With the successful occupation of Pernambuco by the Dutch West India Company (GWC) in 1630, the Magisterium passed the Defense Force Law of 1625, establishing its own ground and maritime defense forces, a colonial militia and armada under the authority of the Magisterium and led by the magistrate-chancellor. This act cemented the office's authority, as it would become gradually more well known as simply chancellor (Portuguese: chanceler). The first time the title is officially used is in 1651, in an official letter by Chancellor Francisco Viana de Montemor to the GWC signed as "By the authority of the Chancellor and the Magisterium of Brazil, under His Majesty the King of Portugal and the Algarves". Viana de Montemor (in office between 1651 and 1659) is widely and officially considered the first true incumbent of the office of the chancellor.
Meanwhile, as direct support from Portugal was almost non-existent and the chancellor concentrated more and more vital functions, the viceroy would become ever less present in colonial politics and his authority would diminish to the point of the viceroy becoming a simple figurehead by the 1650s. After its independence from Spain in 1640, Portugal had lost much of its empire in Asia and Africa. Broken financially and militarily, it did not have the power to impose its will properly onto its colony in Brazil as it became more powerful and more vital to Portugal's economy. As such, the political developments that happened in Brazil would be largely kept, cementing the new position of chancellor and Brazil's autonomy within the Portuguese Empire.
With the Gold Rush in Minas Gerais between the late-17th and early 19th century, the economic core of Brazil would shift to the Southeast. In 1763, the Marquis of Pombal, then effective ruler of Portugal as King Joseph I's chief minister, would transfer the colonial headquarters from Salvador to Rio de Janeiro, bringing to the city the viceroyalty's administrative structure, such the Magisterium and the residence of the viceroy.
The functions and authority of the chancellor would be de facto diminished during the Courtier Period (1808-1821) with the transfer of the Portuguese court to Rio de Janeiro. The Magisterium, despite still having great influence, would become a de facto advisory body for Prince Regent (later King) John VI, who would bring his absolutist power from Portugal with him. The chancellor would still act as the king's prime-minister, but his powers on matters of state would not extend beyond executing the John VI's will.
With João VI's return to Portugal in 1820, the chancellor would appoint representatives in order to represent Brazil's interests in the Portuguese Cortes Gerais as Brazil was, by then, a kingdom united to Portugal. As it became clear that there was a quasi-consensus among the Portuguese representatives that Brazil should be reduced back to a colony and finally have imposed on it a colonial regime that would economically benefit Portugal in this time of post-Napoleonic invasion, the representatives would try fight for the maintaining of Brazil's autonomy within the Portuguese Empire. As the negotiations failed and the Cortes decided to strip Brazil of its autonomy, the Magisterium would appoint pro-independence José Bonifácio as chancellor and align with Prince Pedro in an effort to achieve independence with minimal internal struggle. Chancellor Bonifácio would work alongside Prince (soon to be acclaimed King) Pedro to ensure Brazil's victory against Portugal.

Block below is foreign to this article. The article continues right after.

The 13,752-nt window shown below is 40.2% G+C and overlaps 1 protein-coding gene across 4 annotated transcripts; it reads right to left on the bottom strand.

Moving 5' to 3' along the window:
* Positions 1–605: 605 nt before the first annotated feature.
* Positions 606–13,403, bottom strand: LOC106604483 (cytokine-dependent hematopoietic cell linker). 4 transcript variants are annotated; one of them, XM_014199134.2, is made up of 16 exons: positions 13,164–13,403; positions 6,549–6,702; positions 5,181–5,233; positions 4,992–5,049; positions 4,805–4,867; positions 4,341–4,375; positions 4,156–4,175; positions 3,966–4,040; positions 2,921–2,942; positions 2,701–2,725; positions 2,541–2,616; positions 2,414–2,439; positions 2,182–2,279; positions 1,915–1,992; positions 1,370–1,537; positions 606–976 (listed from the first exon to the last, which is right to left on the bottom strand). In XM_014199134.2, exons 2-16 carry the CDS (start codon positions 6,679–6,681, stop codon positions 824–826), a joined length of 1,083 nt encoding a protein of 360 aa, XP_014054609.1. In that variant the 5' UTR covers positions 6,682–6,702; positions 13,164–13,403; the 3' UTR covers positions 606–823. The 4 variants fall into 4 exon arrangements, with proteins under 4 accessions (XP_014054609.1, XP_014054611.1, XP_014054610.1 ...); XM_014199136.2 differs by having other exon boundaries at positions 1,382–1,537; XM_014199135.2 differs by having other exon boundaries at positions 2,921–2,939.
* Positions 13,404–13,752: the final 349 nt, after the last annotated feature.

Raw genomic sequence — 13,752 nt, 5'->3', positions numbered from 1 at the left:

In 1824, the first Brazilian constitution was drafted, codifying the office of the chancellor in law for the first time since its de facto inception 173 years prior.
|Native Portuguese-speaking pop.
|Total Portuguese-speaking pop.
Portuguese and Bengali
|Canada||English, French, Portuguese||37,971,020||5,525,401
|Greek and Poortuguese||
|Cyprus||Greek and Portuguese||2,189,265||1,028,955
|East Timor||Portuguese and Tetum||1,183,643||15,007||$2,866.78||$2,422|
|Equatorial Guinea||Spanish, French, Portuguese||1,308,975||28,050||$11,965.34||$9,141|
|Madagascar||Portuguese and Malgash||26,262,810||14,181,917
|Paraguay||Spanish and Guarani||14,105,966||508,559||$432,503.02||$30,661|
|São Tomé and Príncipe||Portuguese||211,028||1,001||$351.99||$1,668|
|Singapore||Portuguese, Mandarin, Malay, Tamil||5,638,700||2,193,454
|Sri Lanka||Portuguese, Sinhala, Tamil||21,803,000||8,939,230
|United Arab Emirates||Portuguese, Arabic||8,779,760||3,748,958
|Portuguese and Mandarin||5,804,800||638,528
|Zimbabwe||Portuguese, Shona, Ndebele||16,159,624||6,948,638
International Council of the Portuguese Language:
International cultural promotion organizations:
|Year||GDP Nom.||Per capita|
|1970||258,837 (3rd)||2,052 (33rd)|
|1980||1,029,927 (3rd)||7,096 (28th)|
|2000||6,845,220 (2nd)||38,555 (2nd)|
|Mean per adult||Median per adult||Adults|
|Kingdom of the United Provinces of Brazil||65,438,434|
|Brazilian East Bengal (part of Brazilian India)||28,930,000|
|Brazilian Burma (part of Brazilian India)||10,520,000|
|State of Madagascar||4,206,000|
|Brazilian West Africa (Angola)||3,100,000|
|Brazilian East Africa (Mozambique)||2,600,000|
|Brazilian Zambesia (Zambia and Zimbabwe)||1,504,000|
|Brazilian South Arabia (Yemen)||1,212,000|
|Brazilian Nyassaland (Malawi)||850,000|
|Principality of Singapore||700,000|
|Brazilian Guinea (Dahomey)||570,000|
|United Arab Emirates||512,000|
|Kingdom of Cyprus||340,000|
|Brazilian Congo (Cabinda)||12,000|
|Brazilian Antarctic Settlement (Svalbard)||400|
|Easter Island (Rapa Nui)||200|
|Tristan da Cunha||95|
|Union of Nations from Latin America and the Caribbean
União das Nações Latino-Americanas e Caribenhas (Portuguese)
Unión de las Naciones Latinoamericanas y Caribeñas (Spanish)
Union des nations d'Amérique latine et des Caraïbes (French)
|Motto: "Concordis, Sumus Legio" (Latin)
"United, we are legion"
|Administrative center||Quito, BrazilQuito, Brazil|
|Legislature||Parliament of Latin America and the Caribbean|
|-||Treaty of Quito||26 March 1994|
|GDP (nominal)||2021 estimate|
|Motto: "Heredes Rmanis Sumus" (Latin)
"We are heirs of Rome"
|Administrative center||Lisbon, Portugal|
- Spanish:Argentina, Bolivia, Chile, Colombia, Costa Rica, Cuba, Cyprus, Dominican Republic, El Salvador, Guatemala, Honduras, Mexico, Nicaragua, Peru, Panama, Paraguay, Phillippines, Spain, Venezuela, Portuguese:Angola, Brazil, Cabinda, Madagascar, Mozambique, São Tome and Principe, United Arab Emirates, Zambia, Zimbabwe French:Belgium, France, Haiti, Italian: Italy, San Marino Romanian: Moldova, Romania Catalan:Andorra
|-||Treaty of Recife||12 August 1952|
|-||2021 estimate||1.01 trillion (2021)
|Cruzeiro brasileiro (Portuguese)|
|ISO 4217 code||BRC|
|Central bank||Banco Central do Brasil|
|Date of introduction||13 November, 1555; 466 years ago|
|Freq. used||5¢, 10¢, 25¢, 50¢, ₢1|
|Rarely used||1¢ (innactive)|
|Freq. used||₢2, ₢5, ₢10, ₢20, ₢50, ₢100, ₢200|
|Rarely used||₢1 (innactive)|
|Printer||Casa da Moeda do Brasil|
|Mint||Casa da Moeda do Brasil|